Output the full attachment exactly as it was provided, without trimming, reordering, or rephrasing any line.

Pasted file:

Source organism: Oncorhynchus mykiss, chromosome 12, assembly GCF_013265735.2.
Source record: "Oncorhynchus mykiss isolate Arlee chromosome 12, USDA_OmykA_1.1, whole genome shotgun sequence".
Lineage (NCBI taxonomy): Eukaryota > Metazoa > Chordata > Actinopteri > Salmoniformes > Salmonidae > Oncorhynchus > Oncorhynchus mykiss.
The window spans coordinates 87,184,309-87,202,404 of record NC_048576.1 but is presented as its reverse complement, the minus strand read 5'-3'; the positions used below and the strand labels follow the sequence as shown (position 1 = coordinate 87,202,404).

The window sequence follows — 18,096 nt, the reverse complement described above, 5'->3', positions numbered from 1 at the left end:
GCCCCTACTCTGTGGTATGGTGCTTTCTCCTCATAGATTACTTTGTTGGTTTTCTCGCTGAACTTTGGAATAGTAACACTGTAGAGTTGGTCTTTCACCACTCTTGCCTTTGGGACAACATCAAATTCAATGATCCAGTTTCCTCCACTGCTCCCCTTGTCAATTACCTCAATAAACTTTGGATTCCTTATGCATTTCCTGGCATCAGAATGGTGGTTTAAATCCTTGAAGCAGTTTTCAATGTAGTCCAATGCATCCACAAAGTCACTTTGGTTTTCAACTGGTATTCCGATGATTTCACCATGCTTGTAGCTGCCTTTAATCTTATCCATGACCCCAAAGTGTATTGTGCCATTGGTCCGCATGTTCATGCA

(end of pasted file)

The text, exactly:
Source organism: Oncorhynchus mykiss, chromosome 12, assembly GCF_013265735.2.
Source record: "Oncorhynchus mykiss isolate Arlee chromosome 12, USDA_OmykA_1.1, whole genome shotgun sequence".
Lineage (NCBI taxonomy): Eukaryota > Metazoa > Chordata > Actinopteri > Salmoniformes > Salmonidae > Oncorhynchus > Oncorhynchus mykiss.
The window spans coordinates 87,184,309-87,202,404 of record NC_048576.1 but is presented as its reverse complement, the minus strand read 5'-3'; the positions used below and the strand labels follow the sequence as shown (position 1 = coordinate 87,202,404).

The window sequence follows — 18,096 nt, the reverse complement described above, 5'->3', positions numbered from 1 at the left end:
GCCCCTACTCTGTGGTATGGTGCTTTCTCCTCATAGATTACTTTGTTGGTTTTCTCGCTGAACTTTGGAATAGTAACACTGTAGAGTTGGTCTTTCACCACTCTTGCCTTTGGGACAACATCAAATTCAATGATCCAGTTTCCTCCACTGCTCCCCTTGTCAATTACCTCAATAAACTTTGGATTCCTTATGCATTTCCTGGCATCAGAATGGTGGTTTAAATCCTTGAAGCAGTTTTCAATGTAGTCCAATGCATCCACAAAGTCACTTTGGTTTTCAACTGGTATTCCGATGATTTCACCATGCTTGTAGCTGCCTTTAATCTTATCCATGACCCCAAAGTGTATTGTGCCATTGGTCCGCATGTTCATGCA